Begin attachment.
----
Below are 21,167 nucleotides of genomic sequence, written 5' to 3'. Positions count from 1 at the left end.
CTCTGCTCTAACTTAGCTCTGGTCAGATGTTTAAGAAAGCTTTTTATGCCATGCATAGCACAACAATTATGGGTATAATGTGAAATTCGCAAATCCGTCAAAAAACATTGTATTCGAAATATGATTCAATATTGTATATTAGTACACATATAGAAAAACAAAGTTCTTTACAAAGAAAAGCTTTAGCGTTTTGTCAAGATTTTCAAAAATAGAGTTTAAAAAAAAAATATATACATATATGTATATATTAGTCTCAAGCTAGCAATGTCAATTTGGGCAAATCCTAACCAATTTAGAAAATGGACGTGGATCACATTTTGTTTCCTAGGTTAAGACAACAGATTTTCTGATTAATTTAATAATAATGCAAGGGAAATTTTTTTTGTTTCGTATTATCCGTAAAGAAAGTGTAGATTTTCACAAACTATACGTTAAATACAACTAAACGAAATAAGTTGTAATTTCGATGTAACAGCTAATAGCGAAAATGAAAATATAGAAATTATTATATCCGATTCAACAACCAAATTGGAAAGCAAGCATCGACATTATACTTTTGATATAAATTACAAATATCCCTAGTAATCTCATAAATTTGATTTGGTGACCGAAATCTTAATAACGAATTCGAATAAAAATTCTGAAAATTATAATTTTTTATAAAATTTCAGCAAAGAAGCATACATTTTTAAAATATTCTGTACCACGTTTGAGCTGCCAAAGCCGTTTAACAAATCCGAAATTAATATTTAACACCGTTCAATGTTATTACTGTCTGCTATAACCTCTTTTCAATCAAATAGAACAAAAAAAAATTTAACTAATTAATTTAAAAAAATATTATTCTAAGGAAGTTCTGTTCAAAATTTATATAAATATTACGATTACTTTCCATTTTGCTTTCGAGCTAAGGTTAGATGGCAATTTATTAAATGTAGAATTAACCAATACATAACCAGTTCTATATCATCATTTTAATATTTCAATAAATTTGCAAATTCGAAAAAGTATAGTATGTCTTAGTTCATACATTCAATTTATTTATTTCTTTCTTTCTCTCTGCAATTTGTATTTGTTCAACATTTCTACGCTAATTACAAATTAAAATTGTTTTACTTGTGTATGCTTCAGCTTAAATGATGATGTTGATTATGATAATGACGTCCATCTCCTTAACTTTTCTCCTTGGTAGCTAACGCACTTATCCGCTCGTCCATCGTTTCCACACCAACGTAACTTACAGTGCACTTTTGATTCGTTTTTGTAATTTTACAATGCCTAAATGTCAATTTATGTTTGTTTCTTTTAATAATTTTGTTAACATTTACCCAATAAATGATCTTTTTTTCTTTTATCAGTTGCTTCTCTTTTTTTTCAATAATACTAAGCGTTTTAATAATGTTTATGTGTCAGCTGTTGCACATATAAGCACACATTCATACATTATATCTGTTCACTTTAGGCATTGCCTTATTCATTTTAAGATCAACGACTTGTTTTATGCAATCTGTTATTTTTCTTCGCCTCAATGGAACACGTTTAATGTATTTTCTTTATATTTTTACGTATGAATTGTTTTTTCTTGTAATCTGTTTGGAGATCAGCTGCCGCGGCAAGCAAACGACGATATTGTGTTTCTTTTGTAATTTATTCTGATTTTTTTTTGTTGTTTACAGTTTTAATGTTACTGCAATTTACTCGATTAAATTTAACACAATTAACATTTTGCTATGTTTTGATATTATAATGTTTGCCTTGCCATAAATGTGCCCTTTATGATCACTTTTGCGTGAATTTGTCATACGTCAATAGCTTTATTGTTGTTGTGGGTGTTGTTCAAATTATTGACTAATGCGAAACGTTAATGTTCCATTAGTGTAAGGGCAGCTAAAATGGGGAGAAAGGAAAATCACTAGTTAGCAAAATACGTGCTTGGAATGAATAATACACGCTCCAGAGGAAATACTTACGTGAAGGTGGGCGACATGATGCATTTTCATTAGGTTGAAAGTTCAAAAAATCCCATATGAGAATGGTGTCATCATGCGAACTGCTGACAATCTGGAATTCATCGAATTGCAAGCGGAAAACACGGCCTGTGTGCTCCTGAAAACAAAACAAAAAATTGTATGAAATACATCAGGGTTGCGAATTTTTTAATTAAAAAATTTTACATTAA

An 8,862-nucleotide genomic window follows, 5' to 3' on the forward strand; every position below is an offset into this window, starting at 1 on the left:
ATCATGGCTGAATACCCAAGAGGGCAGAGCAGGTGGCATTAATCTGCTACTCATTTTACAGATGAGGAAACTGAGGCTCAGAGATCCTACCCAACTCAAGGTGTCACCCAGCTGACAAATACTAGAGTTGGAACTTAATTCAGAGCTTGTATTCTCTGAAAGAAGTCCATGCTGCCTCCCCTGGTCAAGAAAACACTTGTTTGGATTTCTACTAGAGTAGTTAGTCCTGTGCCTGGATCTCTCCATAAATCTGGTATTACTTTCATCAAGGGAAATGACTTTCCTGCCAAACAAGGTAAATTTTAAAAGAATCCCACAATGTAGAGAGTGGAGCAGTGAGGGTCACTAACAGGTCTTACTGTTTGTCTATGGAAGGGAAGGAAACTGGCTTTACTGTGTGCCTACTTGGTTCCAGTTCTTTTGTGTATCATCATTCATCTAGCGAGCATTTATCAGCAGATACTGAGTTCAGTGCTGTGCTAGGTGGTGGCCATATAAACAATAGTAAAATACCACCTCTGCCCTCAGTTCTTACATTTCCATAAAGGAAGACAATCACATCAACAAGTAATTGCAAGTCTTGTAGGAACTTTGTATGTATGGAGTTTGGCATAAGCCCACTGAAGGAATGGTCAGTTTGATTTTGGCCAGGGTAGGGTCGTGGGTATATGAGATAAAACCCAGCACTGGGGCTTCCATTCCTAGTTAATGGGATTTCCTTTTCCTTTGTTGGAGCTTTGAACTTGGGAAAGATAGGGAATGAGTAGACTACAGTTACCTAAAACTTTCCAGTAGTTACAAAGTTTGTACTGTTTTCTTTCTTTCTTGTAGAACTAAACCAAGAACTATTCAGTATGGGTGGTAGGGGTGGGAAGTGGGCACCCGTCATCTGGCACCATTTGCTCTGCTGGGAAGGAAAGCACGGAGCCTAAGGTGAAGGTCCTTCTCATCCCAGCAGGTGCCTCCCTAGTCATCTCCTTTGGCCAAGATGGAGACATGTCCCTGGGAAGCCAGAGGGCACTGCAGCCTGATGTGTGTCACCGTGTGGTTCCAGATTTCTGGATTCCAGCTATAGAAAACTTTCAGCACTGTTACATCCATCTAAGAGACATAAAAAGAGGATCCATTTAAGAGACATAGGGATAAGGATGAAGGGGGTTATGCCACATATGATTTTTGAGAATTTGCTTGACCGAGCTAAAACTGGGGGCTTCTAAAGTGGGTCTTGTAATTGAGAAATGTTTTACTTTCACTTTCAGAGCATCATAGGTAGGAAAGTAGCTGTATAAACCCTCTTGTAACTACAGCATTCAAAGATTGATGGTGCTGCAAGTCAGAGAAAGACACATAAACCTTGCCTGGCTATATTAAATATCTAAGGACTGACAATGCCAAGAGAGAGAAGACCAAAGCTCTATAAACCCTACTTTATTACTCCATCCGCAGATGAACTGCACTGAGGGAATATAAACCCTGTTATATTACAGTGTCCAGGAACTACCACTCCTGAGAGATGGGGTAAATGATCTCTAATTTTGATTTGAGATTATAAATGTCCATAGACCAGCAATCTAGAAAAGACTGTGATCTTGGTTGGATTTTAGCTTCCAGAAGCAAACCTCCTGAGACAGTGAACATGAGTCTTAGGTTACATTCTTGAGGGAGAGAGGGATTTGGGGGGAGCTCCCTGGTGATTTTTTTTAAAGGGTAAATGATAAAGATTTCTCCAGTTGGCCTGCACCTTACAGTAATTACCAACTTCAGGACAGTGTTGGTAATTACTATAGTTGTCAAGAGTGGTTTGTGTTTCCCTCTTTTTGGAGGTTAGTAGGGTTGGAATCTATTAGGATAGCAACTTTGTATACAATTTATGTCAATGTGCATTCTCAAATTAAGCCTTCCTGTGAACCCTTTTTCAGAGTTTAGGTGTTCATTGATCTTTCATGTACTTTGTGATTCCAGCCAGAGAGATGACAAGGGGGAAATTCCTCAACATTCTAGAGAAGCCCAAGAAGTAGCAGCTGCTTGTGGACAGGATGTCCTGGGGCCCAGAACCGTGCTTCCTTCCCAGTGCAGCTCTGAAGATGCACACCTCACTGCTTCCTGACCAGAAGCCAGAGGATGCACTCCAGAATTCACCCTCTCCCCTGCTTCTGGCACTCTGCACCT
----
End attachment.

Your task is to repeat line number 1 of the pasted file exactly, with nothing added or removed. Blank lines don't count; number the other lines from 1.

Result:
Below are 21,167 nucleotides of genomic sequence, written 5' to 3'. Positions count from 1 at the left end.